Donald Judd, prominent American postwar artist who spearheaded the minimalist art movement, has died at age 65.
Judd, who had homes in Manhattan, Marfa, Tex., and in Switzerland, died Saturday in New York City of lymphoma.
The artist preferred to work with solid geometric forms and was best known for his repetitive outsize boxes of stainless steel or plexiglass. He refused to call his art-form sculpture, claiming that word implied carving when his objects were factory built. He also disliked the word minimalist, preferring to call himself an empiricist.
“He is one of the crucial figures of the ‘60s generation. It is impossible to think of American art of that period without him,” said Elizabeth C. Baker, editor of Art in America.
After studying philosophy at Columbia University, Judd was an abstract Expressionist painter in the 1950s, then moved to sculpture in 1963.
“The people I learned from were Jackson Pollock, Barnett Newman and Mark Rothko,” Judd told The Times in 1984. “I learned in a very remote way. My work doesn’t really resemble theirs, but I learned from them and there’s no excess there. That’s certainly clear.”
Judd was known not only as an artist but as an outspoken art critic and defender of his work.
“Everybody who defends their work is going to get in trouble,” he once told The Times. “I’m difficult because my pieces cost a lot to make, they are large, I insist that they be installed well and that they be handled well.”
Judd exhibited frequently in Southern California, as well as across the country and in Europe. In 1971, Times art critic William Wilson described a metal and plexiglass Judd display at the old Pasadena Art Museum as “a science fiction ghost town.”
Judd could evoke unusual reactions simply by making his boxes in unexpected sizes and scale, Wilson noted, calling the exhibit “the Minimal Magician’s Magical Media Mystery Show.”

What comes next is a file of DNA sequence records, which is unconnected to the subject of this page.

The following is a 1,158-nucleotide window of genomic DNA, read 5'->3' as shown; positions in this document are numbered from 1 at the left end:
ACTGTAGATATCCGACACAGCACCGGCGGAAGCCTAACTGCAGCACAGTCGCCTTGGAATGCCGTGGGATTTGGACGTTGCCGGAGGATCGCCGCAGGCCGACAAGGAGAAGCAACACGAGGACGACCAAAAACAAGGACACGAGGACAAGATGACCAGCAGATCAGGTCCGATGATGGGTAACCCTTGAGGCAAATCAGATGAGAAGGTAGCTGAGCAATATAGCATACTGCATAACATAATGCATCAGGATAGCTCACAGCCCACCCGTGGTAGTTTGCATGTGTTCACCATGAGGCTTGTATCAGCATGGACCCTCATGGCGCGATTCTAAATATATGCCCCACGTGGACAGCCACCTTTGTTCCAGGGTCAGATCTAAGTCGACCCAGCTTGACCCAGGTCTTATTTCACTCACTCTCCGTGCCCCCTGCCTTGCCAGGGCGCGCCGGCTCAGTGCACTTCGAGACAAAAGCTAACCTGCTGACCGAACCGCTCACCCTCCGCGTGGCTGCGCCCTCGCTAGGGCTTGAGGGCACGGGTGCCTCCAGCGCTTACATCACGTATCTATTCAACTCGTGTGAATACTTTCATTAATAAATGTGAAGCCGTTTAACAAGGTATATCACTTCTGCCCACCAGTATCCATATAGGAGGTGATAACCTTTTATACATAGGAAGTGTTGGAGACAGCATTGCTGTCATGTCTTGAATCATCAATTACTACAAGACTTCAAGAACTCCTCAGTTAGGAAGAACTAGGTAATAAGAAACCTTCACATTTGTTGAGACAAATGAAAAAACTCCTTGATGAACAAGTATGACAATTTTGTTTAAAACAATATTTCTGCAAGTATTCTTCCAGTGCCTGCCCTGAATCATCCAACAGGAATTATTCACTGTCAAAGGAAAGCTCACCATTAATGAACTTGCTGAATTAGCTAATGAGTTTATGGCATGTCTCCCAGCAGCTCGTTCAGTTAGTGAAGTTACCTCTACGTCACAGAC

When the Margo Leavin Gallery exhibited 20 years of Judd’s works in 1987, Times art writer Suzanne Muchnic evaluated: “The gleaming surfaces of Judd’s stainless steel boxes, the structural variations of a 10-unit floor piece and the unexpected juxtapositions of color in recent painted wall pieces all project the idea of Judd as an innovator who pushes the limits of a rigid genre.
“A new, untouchably gorgeous work of anodized aluminum and copper confronts us with the sensual aspects of an artist who has long chafed against his minimalist label,” she wrote.
Judd also designed furniture, beginning with items for his children. That, too, was an outlet for his unique style of art.
“All natural wood and sharp right angles, Judd’s tables and chairs are designed for the eye rather than the body,” commented Times writer Kristine McKenna when Judd exhibited his furniture at Angles Gallery in Santa Monica in 1985. “His pristine, cerebral objects are more concerned with exploring the idea of a chair than they are in providing a place to rest one’s weary bones.”
Born in Excelsior Springs, Mo., Judd served in the Army during the Korean War, working on a design and construction team. He later studied painting at the Art Students League.
Judd’s work also was exhibited by major museums including the Los Angeles County Museum of Art, New York’s Museum of Modern Art and Whitney Museum of Art, and the Kunstmuseum of Basel, Switzerland.
Judd is survived by his daughter, Rainer, of Los Angeles; his son, Flavin, of New York; his mother, Effie, of Excelsior Springs, Mo., and his companion, Marianne Stockebrand.